Do You Have the Stuff to Be Travel Ball Parents?
Do You Have the Stuff to Be Travel Ball Parents?
Mrs. Right and I are heading to the state tournament with the Little Fella this week to finish up his first season of travel ball…and ours as travel ball parents. Now, I had been around weekend tournaments as a coach, as a groundskeeper, and as an interested bystander when my players were playing. As a matter of fact, conversations with other travel ball parents and my own observations led to what is still one of my most-viewed posts, “12 Things Not to Yell at the Game.”
So, from a figurative standpoint, I knew we had the stuff to be travel ball parents. We could get the Little Fella to practice twice a week and to games on weekends. We could coordinate vehicles and church plans and even lunch at Grandma’s on Sundays. We could engage with other parents and get to know them and their sons who would be spending so much time with their sons. We could appreciate everyone who had a part of making the tournaments happen–from coaches to tournament officials to groundskeepers to umpires…. Okay, so maybe last week would have been a better week to write that last sentence. I might have a little work left to do when it comes to
incompetent and rabbit-eared umpires. Let’s just say that there are a great number of umpires who are very professional and that I count as tremendous assets to the game. They make for better travel ball parents.
Literally, Do You Have the Stuff to Be Travel Ball Parents?
When I thought of “having the stuff” to be travel ball parents, I didn’t consider the question literally (which is probably a surprise to those closest to me–I’m generally literal to a fault). We quickly learned that the competitive baseball subculture calls for a vehicle full of baseball-watching gear. And here we thought that having a couple of lawn chairs in each car was sufficient.
Here is a somewhat tongue-in-cheek (keyboard-in-fingers?) look at the “stuff” of travel ball parents, as learned through our first year. (Note: Many of these are Amazon affiliate links. If you purchase something after clicking on a link, you won’t pay more; I will just receive a small commission that will keep the blog up and running. This post isn’t about selling you products, though. The photos from Amazon just made it easier to point out what I’m writing about.)
- Weather Gear: The weather is always changing during spring and summer baseball. Travel ball parents must be prepared for it all. One of the lessons I learned at an early spring tournament is that 60 degrees at sundown calls for this…
…while 60 degrees at noon called for this:
2. Seeds, seeds, and more seeds. Travel ball parents finds sunflower seeds in the strangest places: cup holders, dryer vents, bottoms of shoes. Not to mention that they could start a new seed company from those in the bottom of their kid’s bat bag. Seeds by volume and seeds by the newest of flavors.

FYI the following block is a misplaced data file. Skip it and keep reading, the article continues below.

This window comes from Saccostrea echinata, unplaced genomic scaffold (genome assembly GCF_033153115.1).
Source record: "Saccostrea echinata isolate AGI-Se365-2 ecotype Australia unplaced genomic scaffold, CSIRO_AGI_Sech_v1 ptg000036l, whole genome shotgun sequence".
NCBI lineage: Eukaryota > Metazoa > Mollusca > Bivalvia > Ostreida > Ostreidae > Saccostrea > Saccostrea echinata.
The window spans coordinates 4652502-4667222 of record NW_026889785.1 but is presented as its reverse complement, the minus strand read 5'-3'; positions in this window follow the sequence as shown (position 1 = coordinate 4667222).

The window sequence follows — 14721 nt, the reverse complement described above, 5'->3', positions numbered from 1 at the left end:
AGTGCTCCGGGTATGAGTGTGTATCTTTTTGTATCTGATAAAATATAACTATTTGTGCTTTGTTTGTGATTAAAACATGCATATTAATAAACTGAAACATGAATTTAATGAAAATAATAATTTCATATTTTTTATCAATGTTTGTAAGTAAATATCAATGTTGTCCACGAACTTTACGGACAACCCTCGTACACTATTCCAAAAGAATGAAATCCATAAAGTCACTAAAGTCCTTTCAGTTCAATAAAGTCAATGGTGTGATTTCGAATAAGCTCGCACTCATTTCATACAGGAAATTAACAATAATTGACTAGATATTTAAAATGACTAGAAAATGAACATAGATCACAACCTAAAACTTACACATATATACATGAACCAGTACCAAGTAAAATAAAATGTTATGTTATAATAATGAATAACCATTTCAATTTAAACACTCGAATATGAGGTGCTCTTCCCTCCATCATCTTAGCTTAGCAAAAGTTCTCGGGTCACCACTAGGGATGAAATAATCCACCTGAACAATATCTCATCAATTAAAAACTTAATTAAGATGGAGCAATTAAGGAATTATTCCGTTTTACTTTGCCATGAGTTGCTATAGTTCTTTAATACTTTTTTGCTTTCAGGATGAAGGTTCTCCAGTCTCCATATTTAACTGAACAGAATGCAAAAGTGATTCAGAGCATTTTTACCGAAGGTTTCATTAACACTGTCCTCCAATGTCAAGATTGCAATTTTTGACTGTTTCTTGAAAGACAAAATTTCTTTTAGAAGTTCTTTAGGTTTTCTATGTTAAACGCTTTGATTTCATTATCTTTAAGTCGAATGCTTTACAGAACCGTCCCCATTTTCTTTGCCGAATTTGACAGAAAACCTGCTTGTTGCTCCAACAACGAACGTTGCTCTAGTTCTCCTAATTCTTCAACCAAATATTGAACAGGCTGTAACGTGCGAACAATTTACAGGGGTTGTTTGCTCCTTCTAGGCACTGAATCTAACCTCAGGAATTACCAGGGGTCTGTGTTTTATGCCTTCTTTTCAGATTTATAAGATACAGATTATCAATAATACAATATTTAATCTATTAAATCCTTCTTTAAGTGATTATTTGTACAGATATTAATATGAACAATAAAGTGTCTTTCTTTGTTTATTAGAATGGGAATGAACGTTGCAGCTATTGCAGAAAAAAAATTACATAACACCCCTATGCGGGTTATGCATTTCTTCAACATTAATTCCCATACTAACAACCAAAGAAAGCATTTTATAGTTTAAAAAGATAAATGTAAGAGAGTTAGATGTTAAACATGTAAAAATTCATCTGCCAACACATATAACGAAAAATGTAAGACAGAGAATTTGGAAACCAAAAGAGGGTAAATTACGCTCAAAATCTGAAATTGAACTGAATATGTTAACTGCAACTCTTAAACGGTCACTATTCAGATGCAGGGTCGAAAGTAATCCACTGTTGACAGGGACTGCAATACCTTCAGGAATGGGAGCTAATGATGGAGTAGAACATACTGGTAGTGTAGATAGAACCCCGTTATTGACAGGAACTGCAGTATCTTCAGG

3. Insulated cups (No, not those cups–players only!):
Coffee for the cool weather games and ice–lots of ice–for the heat of summer.
After an experience earlier this season as I was trying to carry all my gear into a game, I will be adding this little contraption by next year. Hopefully, I’ll never have to wear coffee to the ball game again.
4. A wagon to haul all the other gear. I may never have had to wear my coffee that day if we had just invested in what all other travel baseball parents seem to already own. We laughed at first. We’re not laughing anymore.
5. A home away from home. You can usually recognize travel ball parents by their lawn care (or lack thereof). While I cringe at the thought of my landscape looking like some of the memes out there, it is true that travel ball parents practically live at the ball park on the weekends to some degree or another.
From the “just here for a game” umbrella…
…to the “we could play back to back” chair…
…all the way to the “heck with it, we’re going to be there all weekend anyway” option.
Do You Have the Stuff?
We accessorized our enjoyment of the Little Fella’s games and our travel experiences some this summer with more items on this list than we would have thought. Even the little wagon…well…by the time blanket-carrying season comes back around, that one might have to join the other baseball gear already seeking to take over the car.
Okay, travel ball parents, what did I leave out? What is the stuff that makes watching your kids play ball more enjoyable?
About Al Ainsworth
Al Ainsworth is a values storyteller. He works with individuals, businesses, churches, and other organizations to pass along their values through the stories they tell…and re-tell. Al is the author of Lines in the Gravel (and 52 Other Re-Told Childhood Tales), Stories from the Roller Coaster (of a Faith Life), and Coach Dave: Season One. Subscribe to his email list for more values storying.